Unknowing is commitment to moderation

Unknowing is inescapably an exercise in moderation. I’m talking here about political moderation. In other respects, unknowing encourages us towards an immoderate lifestyle. One which embraces mischief and counters convention. In an age of populism and polarisation, though, an inclination to political moderation is unknowing’s contribution.

But moderation is a term that is fraught with ambiguity. What I’m referring to in invoking moderation is a disciplined eschewal of the easy certainties of extremism. What I’m not advocating is a lazy gravitation to the centre of wherever mainstream political debate is located.

As the last decades have demonstrated, the Overton window can be re-situated at the extremes, and positions previously recognised as moderate recast as outside the mainstream or even treacherous. In my lifetime, this has happened to the advocacy of, for example, social democracy, the maintenance of friendly relations with our European neighbours and solidarity with the Jews as an oppressed people. The years of Conservative rule have overseen a dismantling of the social contract behind the welfare state and a return to conditions of employment which evoke the Victorian era or the 1930s. Centrist opinion has colluded in the normalisation of such policies. A disciplined moderation might have named the assault on hard-won rights as an extremist aberration.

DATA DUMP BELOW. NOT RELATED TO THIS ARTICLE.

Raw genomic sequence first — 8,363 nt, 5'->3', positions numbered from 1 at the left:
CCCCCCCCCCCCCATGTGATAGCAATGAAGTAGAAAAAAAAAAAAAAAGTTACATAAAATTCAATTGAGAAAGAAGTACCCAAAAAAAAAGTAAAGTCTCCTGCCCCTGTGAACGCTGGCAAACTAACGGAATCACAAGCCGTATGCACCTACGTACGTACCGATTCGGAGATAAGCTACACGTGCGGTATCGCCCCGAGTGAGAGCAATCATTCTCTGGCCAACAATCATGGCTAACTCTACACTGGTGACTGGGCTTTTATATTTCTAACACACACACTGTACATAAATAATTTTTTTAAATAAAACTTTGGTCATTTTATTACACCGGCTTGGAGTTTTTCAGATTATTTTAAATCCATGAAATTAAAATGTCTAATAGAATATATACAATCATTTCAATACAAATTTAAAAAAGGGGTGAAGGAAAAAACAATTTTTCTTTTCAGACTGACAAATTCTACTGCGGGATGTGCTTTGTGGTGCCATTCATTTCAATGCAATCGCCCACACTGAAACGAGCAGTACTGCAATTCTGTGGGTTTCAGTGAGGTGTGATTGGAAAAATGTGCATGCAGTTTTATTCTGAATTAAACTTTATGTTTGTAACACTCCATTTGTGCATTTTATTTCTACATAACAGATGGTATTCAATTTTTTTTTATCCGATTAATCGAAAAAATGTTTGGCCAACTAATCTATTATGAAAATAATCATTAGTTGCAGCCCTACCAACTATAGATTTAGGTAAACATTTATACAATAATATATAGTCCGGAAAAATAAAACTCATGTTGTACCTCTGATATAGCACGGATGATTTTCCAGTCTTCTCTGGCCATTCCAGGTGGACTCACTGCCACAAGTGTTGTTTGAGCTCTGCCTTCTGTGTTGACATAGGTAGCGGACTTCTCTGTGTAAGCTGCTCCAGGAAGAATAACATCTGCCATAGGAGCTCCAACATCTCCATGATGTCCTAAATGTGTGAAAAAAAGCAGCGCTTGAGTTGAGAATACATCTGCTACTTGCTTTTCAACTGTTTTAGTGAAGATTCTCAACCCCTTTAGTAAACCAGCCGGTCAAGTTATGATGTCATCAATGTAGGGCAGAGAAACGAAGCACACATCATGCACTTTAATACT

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Not knowing is a defining condition of life

A premise of unknowing is that, while not knowing is a defining condition of life, we mostly behave as if we know.

At its most basic level, our not knowing is a truism. While each of us functions from our own individual base of knowledge, an inescapable facet of existence is that we do not know what the future holds. Perhaps not even the next moment. Much of our knowing is nothing more than pattern recognition. We hold a rough model in our heads of what reality is like and this is good enough to enable us to function efficiently most of the time.

But this pattern recognition can blind us to the novelty we navigate every day of our lives. Even when we encounter situations that seem similar to ones we have seen before, we tend to forget that each unfolding of a familiar event is unique in its own right. Our knowing forms amid a broader canvas of not knowing.

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